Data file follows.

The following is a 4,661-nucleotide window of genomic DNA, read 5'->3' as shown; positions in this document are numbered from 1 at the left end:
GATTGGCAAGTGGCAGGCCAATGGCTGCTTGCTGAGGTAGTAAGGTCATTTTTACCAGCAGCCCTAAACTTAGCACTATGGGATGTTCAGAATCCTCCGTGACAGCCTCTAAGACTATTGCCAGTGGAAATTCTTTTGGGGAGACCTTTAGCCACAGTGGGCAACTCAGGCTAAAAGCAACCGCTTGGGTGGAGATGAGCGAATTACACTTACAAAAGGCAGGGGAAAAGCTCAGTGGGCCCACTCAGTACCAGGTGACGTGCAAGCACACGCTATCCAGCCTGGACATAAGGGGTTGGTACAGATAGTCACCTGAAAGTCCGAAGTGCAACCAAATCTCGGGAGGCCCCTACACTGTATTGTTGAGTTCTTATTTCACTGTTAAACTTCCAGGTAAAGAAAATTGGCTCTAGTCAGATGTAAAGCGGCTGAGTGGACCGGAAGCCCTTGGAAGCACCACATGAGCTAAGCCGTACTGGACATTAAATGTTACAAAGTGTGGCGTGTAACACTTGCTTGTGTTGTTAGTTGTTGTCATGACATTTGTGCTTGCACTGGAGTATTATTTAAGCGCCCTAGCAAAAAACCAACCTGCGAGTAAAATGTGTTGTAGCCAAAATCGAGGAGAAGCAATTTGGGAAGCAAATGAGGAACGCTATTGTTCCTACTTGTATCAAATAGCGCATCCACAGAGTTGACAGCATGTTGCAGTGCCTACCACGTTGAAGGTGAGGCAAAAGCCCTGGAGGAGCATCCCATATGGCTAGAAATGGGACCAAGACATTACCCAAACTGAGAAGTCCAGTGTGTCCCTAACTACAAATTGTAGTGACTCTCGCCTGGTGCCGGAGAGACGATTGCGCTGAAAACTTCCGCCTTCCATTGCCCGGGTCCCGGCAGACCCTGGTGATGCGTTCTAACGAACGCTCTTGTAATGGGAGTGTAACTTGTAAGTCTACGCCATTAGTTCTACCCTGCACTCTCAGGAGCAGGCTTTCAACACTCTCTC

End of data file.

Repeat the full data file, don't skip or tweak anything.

The following is a 4,661-nucleotide window of genomic DNA, read 5'->3' as shown; positions in this document are numbered from 1 at the left end:
GATTGGCAAGTGGCAGGCCAATGGCTGCTTGCTGAGGTAGTAAGGTCATTTTTACCAGCAGCCCTAAACTTAGCACTATGGGATGTTCAGAATCCTCCGTGACAGCCTCTAAGACTATTGCCAGTGGAAATTCTTTTGGGGAGACCTTTAGCCACAGTGGGCAACTCAGGCTAAAAGCAACCGCTTGGGTGGAGATGAGCGAATTACACTTACAAAAGGCAGGGGAAAAGCTCAGTGGGCCCACTCAGTACCAGGTGACGTGCAAGCACACGCTATCCAGCCTGGACATAAGGGGTTGGTACAGATAGTCACCTGAAAGTCCGAAGTGCAACCAAATCTCGGGAGGCCCCTACACTGTATTGTTGAGTTCTTATTTCACTGTTAAACTTCCAGGTAAAGAAAATTGGCTCTAGTCAGATGTAAAGCGGCTGAGTGGACCGGAAGCCCTTGGAAGCACCACATGAGCTAAGCCGTACTGGACATTAAATGTTACAAAGTGTGGCGTGTAACACTTGCTTGTGTTGTTAGTTGTTGTCATGACATTTGTGCTTGCACTGGAGTATTATTTAAGCGCCCTAGCAAAAAACCAACCTGCGAGTAAAATGTGTTGTAGCCAAAATCGAGGAGAAGCAATTTGGGAAGCAAATGAGGAACGCTATTGTTCCTACTTGTATCAAATAGCGCATCCACAGAGTTGACAGCATGTTGCAGTGCCTACCACGTTGAAGGTGAGGCAAAAGCCCTGGAGGAGCATCCCATATGGCTAGAAATGGGACCAAGACATTACCCAAACTGAGAAGTCCAGTGTGTCCCTAACTACAAATTGTAGTGACTCTCGCCTGGTGCCGGAGAGACGATTGCGCTGAAAACTTCCGCCTTCCATTGCCCGGGTCCCGGCAGACCCTGGTGATGCGTTCTAACGAACGCTCTTGTAATGGGAGTGTAACTTGTAAGTCTACGCCATTAGTTCTACCCTGCACTCTCAGGAGCAGGCTTTCAACACTCTCTC